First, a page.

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Xenophobia is not the answer

By Dilan Thampapillai - posted Friday, 22 July 2016

I wonder if ‘as a mother’ Sonia Kruger has heard of Tara Costigan and Marcus Rappel. Costigan was murdered by her ex-partner a day after she took out a domestic violence order. I wonder if ‘as a mother’ Sonia Kruger has considered that honour killings in countries like Pakistan might not actually be greatly dissimilar in substance to all the other intimate partner and family killings in Australia and other Western nations. After all, in these cases a man decides to kill a woman because he feels that she has slighted him. The nature and structure of the violence might not be the same between the different societies, but the core notion of male entitlement and consequent violence remains essentially the same.

More importantly, ‘as a mother’ has Sonia Kruger ever thought that Marcus Rappel or the other men like him, might be representative of all Anglo-Australian males? Such a thought would obviously be ridiculous. We know this because there are literally millions of everyday examples of decent Anglo-Australian men that demonstrate that it is ridiculous. 

Why then would any intelligent person go on live television and advocate banning all Muslims from entering Australia?


Nobody is denying that there is a problem with radical Islam. Nobody is unconcerned by ISIS. Every decent person is immensely saddened by what happened in Nice.

Yet, it beggars belief that anybody would ascribe the actions of radical terrorists to every Muslim. Leaving aside the fact that there are major cultural differences between Muslim societies, it is simply not tenable to think that each member of the Muslim faith is a threat. The actions of a few do not define 1.6 billion people.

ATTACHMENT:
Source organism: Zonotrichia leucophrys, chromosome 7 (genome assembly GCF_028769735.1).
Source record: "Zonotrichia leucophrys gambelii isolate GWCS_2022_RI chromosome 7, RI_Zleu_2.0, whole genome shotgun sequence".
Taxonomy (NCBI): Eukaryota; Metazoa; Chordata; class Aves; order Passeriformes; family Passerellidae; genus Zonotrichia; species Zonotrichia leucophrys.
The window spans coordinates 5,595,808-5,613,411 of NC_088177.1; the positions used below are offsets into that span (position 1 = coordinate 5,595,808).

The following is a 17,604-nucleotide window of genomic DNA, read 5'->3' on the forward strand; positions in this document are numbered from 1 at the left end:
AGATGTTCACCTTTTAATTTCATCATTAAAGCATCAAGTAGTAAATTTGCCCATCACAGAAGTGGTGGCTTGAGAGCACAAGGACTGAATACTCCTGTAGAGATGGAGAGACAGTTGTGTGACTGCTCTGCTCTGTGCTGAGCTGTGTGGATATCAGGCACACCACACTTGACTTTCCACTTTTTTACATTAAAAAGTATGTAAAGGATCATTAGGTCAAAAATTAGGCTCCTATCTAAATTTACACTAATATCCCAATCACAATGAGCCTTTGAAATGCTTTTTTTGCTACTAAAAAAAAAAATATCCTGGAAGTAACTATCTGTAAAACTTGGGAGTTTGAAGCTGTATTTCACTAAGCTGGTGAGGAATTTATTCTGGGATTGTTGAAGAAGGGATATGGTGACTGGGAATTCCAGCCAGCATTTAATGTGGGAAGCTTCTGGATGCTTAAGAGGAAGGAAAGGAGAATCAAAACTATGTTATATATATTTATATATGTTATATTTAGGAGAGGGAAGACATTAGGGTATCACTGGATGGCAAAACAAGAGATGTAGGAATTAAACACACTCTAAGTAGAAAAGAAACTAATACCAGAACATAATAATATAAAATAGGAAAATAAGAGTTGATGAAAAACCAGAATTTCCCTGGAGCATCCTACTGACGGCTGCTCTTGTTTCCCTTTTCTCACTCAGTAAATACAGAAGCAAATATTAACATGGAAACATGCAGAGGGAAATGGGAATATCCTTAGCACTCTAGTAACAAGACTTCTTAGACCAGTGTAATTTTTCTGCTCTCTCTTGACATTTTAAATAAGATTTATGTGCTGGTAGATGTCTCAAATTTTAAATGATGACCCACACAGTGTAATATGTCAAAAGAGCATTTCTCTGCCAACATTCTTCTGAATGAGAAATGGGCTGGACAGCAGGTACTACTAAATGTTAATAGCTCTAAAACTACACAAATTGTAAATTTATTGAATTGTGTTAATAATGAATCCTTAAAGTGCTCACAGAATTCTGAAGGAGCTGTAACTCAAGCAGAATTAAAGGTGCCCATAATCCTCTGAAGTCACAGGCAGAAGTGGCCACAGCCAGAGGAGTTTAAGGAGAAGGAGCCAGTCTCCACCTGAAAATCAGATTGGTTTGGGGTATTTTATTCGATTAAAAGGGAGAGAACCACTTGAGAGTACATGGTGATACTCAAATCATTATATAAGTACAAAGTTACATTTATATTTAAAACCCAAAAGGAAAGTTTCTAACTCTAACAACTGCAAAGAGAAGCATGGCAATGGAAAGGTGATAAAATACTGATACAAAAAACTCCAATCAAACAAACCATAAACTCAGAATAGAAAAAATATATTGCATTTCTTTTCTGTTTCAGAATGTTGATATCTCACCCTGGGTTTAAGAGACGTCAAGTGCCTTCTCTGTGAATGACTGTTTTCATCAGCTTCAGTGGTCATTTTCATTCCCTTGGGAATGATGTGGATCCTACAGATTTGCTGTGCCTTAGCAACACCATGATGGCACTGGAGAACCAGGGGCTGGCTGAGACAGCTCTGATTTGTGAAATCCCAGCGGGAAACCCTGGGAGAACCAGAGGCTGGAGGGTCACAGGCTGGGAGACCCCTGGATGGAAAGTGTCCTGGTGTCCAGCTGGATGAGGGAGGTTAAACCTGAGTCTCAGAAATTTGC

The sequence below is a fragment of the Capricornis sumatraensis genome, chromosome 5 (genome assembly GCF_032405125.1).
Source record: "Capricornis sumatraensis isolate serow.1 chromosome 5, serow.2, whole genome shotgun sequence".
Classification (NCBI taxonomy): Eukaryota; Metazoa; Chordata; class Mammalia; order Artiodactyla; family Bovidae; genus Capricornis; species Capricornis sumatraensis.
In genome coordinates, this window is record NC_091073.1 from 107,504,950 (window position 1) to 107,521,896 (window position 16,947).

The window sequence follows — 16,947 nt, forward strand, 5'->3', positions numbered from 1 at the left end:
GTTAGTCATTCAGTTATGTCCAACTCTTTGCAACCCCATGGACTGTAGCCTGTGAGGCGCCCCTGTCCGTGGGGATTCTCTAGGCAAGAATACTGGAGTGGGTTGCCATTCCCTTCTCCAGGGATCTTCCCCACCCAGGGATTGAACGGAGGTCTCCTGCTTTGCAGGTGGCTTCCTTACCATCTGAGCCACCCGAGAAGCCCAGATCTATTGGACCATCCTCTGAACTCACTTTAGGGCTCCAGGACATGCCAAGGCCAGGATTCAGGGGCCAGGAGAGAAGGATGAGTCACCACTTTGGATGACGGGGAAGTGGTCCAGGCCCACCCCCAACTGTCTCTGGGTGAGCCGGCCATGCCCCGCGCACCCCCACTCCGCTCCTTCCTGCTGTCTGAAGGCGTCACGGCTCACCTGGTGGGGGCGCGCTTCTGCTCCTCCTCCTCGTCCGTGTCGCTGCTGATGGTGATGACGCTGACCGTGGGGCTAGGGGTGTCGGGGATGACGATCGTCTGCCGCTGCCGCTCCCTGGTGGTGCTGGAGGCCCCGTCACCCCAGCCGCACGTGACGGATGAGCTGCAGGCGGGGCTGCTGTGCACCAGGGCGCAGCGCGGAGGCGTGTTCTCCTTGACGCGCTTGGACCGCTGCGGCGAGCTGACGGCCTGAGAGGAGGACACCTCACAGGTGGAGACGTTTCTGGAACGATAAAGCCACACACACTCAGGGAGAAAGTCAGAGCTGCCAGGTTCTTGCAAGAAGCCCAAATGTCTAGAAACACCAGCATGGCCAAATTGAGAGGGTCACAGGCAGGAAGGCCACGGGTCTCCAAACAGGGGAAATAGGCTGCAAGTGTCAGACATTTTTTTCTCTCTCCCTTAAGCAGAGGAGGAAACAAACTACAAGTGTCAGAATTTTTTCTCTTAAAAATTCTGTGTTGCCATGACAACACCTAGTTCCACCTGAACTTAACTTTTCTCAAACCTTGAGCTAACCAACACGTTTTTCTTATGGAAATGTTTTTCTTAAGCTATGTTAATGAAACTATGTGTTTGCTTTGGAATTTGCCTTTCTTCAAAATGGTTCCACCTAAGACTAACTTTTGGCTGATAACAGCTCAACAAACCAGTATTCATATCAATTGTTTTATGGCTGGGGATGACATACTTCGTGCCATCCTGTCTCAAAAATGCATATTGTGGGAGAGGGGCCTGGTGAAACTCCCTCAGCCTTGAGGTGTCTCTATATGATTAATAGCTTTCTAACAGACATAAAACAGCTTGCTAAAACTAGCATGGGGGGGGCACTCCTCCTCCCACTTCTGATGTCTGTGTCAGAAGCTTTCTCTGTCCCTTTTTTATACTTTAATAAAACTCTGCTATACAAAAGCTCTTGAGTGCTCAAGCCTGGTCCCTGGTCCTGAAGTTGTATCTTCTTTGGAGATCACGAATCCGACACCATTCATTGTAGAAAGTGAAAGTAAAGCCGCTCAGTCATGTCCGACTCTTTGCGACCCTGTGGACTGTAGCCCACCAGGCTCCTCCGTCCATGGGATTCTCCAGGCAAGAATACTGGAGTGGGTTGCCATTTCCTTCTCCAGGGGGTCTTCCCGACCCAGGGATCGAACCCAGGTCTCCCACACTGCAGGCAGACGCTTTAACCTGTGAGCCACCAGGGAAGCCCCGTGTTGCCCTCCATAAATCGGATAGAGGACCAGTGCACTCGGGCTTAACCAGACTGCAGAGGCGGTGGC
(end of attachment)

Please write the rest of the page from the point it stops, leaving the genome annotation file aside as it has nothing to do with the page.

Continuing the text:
I doubt that Sonia Kruger is blessed with a great deal of natural intelligence.

If she was then perhaps she might have remembered that the first victim in Nice was an elderly Muslim woman.

I wonder how her family would feel about Sonia’s ‘reaction’.

In the aftermath of Sonia’s statement, a gallant Waleed Aly spoke out against the ‘cycle of outrage’. Aly’s point was that we should try to understand where Sonia was coming from and to forgive her.


For her part Sonia’s explanation was that the image of a dead child ‘shocked her to the core’.

Apparently, that is why she came out with a statement that would not have been out of place in Germany in the 1930’s. Worse still, quite a number of Australians supported her.

Let’s not worry about the fact that previous images of deceased brown children have not sparked a similar emotional reaction in public from her.

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About the Author

Dilan Thampapillai is a lecturer with the College of Law at the Australian National University. These are his personal views.

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